ST. PAUL, Minn., Aug. 17 /PRNewswire/ -- Higher summertime levels of outdoor ground-level ozone, microscopic particle pollution like smoke and smog, as well as other air pollutants may cause anyone who is sensitive to these airborne contaminants to experience shortness of breath, wheezing and coughing, and may also trigger asthma attacks and cause lung irritation(1). According to AIRNow.gov(2), a government-developed index for reporting daily air quality, the Northeast and Mid-Atlantic regions of the United States, including but not limited to Massachusetts, Delaware, Maryland, New Jersey, New York, Pennsylvania and Connecticut, are presently experiencing a code orange(3) bad air day with the air quality index showing unhealthy levels of ozone.
"Persons who are particularly susceptible to these effects, such as children, the elderly and those with respiratory problems, need to be aware of outdoor levels of air pollution," said Dr. Neil Schachter, past president of the American Lung Association of the City of New York and author of Life and Breath. "Even those who are healthy should avoid long-term outdoor exposure on a bad air day."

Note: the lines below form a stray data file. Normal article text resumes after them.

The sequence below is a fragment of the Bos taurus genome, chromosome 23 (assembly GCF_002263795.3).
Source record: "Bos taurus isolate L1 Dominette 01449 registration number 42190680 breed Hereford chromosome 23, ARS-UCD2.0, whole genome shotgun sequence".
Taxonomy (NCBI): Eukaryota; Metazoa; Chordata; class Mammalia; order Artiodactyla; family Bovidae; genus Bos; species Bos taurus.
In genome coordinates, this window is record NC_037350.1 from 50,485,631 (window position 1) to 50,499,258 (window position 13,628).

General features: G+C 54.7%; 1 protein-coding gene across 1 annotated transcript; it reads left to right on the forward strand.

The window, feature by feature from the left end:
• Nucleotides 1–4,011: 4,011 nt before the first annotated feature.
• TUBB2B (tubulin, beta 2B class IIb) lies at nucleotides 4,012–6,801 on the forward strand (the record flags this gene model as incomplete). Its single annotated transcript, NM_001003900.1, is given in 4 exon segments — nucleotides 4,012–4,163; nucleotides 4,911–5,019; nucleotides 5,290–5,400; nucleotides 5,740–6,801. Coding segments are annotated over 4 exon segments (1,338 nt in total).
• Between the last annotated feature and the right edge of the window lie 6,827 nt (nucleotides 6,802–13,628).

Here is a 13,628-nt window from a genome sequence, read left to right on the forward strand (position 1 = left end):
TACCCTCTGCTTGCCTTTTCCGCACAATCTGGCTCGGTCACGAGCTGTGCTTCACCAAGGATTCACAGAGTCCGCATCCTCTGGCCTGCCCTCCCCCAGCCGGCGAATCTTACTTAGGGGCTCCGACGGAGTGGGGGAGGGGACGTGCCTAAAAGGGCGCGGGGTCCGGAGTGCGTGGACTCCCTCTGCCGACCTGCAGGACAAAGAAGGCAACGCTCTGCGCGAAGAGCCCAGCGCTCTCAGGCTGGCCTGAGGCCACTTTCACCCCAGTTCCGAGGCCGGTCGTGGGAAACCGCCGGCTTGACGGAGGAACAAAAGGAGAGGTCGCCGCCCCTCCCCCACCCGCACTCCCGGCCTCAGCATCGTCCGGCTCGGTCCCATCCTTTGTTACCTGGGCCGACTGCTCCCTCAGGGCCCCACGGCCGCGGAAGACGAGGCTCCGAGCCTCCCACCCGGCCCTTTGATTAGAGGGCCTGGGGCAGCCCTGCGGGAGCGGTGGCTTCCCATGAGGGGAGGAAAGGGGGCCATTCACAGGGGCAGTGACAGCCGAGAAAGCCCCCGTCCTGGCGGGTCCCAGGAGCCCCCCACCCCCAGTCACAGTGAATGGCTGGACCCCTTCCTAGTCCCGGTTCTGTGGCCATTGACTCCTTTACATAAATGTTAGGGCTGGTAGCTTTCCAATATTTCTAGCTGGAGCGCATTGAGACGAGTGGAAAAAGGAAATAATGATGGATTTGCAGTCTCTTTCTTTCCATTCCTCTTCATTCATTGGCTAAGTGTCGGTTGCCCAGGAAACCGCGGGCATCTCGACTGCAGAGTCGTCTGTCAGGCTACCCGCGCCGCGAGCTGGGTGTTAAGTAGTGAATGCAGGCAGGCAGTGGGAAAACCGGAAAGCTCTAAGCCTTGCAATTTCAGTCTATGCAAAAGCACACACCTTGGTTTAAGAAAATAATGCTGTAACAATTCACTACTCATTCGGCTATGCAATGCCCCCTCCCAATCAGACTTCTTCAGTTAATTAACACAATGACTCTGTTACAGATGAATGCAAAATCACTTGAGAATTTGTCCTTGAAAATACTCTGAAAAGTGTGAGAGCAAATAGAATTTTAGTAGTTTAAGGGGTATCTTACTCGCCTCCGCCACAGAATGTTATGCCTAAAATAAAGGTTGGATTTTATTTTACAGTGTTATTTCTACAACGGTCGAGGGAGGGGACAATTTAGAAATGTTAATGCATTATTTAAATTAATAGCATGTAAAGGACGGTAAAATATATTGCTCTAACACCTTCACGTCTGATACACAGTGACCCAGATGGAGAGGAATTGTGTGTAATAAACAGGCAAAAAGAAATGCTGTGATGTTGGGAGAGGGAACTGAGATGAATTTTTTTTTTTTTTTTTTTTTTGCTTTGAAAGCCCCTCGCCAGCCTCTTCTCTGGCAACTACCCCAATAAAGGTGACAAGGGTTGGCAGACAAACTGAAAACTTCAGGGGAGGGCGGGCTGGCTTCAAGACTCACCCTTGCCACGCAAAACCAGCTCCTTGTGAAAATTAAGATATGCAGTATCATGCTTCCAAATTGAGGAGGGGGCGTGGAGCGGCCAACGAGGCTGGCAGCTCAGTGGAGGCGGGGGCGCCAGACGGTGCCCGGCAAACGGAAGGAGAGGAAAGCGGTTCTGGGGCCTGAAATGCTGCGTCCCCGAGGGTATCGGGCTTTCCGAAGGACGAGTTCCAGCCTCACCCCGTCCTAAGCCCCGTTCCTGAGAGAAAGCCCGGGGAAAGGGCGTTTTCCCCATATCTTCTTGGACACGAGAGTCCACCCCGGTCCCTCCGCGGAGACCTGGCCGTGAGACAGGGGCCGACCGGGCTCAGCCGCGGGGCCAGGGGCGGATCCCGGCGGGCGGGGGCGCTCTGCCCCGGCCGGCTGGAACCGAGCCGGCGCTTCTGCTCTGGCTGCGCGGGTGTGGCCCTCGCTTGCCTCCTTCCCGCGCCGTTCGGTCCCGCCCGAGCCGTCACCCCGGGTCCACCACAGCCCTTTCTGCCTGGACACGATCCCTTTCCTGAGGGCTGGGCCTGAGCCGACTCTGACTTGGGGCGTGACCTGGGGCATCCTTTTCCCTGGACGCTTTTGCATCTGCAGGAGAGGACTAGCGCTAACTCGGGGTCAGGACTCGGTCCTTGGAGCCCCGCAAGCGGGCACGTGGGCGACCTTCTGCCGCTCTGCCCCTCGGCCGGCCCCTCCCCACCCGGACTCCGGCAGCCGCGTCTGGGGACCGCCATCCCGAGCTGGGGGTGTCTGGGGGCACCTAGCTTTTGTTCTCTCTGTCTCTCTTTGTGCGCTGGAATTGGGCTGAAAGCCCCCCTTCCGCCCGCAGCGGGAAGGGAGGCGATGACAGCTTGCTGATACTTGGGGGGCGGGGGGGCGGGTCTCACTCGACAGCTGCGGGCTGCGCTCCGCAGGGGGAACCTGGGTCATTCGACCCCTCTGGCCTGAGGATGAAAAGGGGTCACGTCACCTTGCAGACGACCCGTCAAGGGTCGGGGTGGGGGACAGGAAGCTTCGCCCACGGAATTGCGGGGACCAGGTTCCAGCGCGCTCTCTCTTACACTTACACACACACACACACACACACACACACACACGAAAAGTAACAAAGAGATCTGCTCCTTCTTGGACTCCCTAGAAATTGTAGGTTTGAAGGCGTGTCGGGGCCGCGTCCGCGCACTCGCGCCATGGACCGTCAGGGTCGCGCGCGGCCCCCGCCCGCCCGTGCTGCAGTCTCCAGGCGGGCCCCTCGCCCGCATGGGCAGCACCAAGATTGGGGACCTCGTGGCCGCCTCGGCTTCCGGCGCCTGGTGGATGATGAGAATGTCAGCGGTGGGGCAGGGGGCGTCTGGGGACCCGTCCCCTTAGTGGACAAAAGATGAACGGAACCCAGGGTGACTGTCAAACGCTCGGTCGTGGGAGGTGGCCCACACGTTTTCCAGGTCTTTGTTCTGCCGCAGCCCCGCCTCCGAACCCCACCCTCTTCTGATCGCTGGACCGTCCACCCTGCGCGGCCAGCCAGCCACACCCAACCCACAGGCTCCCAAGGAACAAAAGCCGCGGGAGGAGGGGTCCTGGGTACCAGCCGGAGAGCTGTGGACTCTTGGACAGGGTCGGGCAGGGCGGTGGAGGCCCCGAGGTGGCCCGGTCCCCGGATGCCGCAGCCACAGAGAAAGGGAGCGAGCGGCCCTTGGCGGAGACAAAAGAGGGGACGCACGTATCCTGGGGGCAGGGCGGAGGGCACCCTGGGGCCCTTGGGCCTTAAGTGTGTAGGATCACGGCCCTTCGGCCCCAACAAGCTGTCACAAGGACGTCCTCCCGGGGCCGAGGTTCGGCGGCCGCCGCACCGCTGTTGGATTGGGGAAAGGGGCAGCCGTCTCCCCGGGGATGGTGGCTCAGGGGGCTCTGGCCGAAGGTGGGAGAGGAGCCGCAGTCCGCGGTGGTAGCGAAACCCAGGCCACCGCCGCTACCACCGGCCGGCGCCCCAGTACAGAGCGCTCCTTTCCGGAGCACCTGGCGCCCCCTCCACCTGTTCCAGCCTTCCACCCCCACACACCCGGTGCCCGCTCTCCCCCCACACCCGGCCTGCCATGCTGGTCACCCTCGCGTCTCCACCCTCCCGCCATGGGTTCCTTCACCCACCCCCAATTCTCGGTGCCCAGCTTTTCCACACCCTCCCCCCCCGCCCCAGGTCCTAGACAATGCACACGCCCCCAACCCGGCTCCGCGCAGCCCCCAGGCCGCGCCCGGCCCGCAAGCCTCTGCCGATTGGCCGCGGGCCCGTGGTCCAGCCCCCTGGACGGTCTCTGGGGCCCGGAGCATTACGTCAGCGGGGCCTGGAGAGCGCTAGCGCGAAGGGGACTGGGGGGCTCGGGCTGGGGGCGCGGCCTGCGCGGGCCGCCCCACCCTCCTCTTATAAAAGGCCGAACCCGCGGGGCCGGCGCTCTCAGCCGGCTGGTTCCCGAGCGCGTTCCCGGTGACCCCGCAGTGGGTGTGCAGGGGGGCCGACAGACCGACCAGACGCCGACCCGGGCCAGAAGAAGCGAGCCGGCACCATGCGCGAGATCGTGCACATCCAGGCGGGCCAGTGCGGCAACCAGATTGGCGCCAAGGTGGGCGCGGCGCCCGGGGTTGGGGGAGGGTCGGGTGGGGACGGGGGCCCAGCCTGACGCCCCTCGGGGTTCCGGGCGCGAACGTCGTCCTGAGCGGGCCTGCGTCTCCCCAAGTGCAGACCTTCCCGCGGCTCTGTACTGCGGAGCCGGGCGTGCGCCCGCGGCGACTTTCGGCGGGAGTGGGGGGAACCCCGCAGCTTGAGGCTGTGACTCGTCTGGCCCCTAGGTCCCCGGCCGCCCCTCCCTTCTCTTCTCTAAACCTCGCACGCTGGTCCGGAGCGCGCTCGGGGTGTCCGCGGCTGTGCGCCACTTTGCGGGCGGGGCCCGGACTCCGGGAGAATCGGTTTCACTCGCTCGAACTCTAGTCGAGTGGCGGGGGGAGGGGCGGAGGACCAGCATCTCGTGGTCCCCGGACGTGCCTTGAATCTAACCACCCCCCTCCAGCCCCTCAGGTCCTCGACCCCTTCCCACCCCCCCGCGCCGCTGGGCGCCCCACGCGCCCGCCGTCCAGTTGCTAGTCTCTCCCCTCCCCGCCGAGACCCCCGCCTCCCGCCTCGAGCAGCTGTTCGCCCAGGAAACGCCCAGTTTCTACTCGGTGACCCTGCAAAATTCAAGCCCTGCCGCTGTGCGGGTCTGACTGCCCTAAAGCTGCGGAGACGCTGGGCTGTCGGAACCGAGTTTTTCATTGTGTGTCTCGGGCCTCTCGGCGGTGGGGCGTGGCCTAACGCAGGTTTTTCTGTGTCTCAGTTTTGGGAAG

But, we also need to pay attention to indoor air quality as well. Although there is the potential for outdoor particles to make their way inside the home, many other particles start in the home and stay there unless you have a way to reduce them, notes Steve Ramos, featured home inspector on HGTV's House Detective. According to the EPA, indoor levels of some pollutants may be two to five times higher than outdoor levels.
"If you're trying to avoid outdoor pollution by staying indoors, take the proper steps to help improve the air quality in your home," said Ramos. "Remember to follow the four C's -- Control, Change, Close and Clean -- to help reduce indoor air pollutants."
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